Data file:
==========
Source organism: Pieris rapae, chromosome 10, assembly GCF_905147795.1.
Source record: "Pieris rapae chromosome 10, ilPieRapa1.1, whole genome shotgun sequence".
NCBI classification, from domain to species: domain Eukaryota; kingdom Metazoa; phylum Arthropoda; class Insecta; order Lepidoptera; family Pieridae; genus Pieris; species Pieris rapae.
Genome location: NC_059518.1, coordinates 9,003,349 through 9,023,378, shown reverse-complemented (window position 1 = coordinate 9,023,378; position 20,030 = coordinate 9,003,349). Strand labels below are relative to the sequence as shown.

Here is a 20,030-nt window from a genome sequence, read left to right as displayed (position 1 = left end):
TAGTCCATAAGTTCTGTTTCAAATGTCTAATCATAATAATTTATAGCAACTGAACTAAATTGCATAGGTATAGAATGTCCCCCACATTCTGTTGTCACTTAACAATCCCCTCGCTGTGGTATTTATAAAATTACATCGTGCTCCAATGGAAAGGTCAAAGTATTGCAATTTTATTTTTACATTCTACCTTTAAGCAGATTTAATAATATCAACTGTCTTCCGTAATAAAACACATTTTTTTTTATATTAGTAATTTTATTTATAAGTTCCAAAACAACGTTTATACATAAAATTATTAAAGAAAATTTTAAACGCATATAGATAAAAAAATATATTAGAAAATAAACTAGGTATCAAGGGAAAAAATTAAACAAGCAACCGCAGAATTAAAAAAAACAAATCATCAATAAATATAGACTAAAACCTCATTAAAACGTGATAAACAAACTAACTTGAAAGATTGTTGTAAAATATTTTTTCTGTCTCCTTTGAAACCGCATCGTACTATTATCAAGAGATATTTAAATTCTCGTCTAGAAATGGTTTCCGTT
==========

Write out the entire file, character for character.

Source organism: Pieris rapae, chromosome 10, assembly GCF_905147795.1.
Source record: "Pieris rapae chromosome 10, ilPieRapa1.1, whole genome shotgun sequence".
NCBI classification, from domain to species: domain Eukaryota; kingdom Metazoa; phylum Arthropoda; class Insecta; order Lepidoptera; family Pieridae; genus Pieris; species Pieris rapae.
Genome location: NC_059518.1, coordinates 9,003,349 through 9,023,378, shown reverse-complemented (window position 1 = coordinate 9,023,378; position 20,030 = coordinate 9,003,349). Strand labels below are relative to the sequence as shown.

Here is a 20,030-nt window from a genome sequence, read left to right as displayed (position 1 = left end):
TAGTCCATAAGTTCTGTTTCAAATGTCTAATCATAATAATTTATAGCAACTGAACTAAATTGCATAGGTATAGAATGTCCCCCACATTCTGTTGTCACTTAACAATCCCCTCGCTGTGGTATTTATAAAATTACATCGTGCTCCAATGGAAAGGTCAAAGTATTGCAATTTTATTTTTACATTCTACCTTTAAGCAGATTTAATAATATCAACTGTCTTCCGTAATAAAACACATTTTTTTTTATATTAGTAATTTTATTTATAAGTTCCAAAACAACGTTTATACATAAAATTATTAAAGAAAATTTTAAACGCATATAGATAAAAAAATATATTAGAAAATAAACTAGGTATCAAGGGAAAAAATTAAACAAGCAACCGCAGAATTAAAAAAAACAAATCATCAATAAATATAGACTAAAACCTCATTAAAACGTGATAAACAAACTAACTTGAAAGATTGTTGTAAAATATTTTTTCTGTCTCCTTTGAAACCGCATCGTACTATTATCAAGAGATATTTAAATTCTCGTCTAGAAATGGTTTCCGTT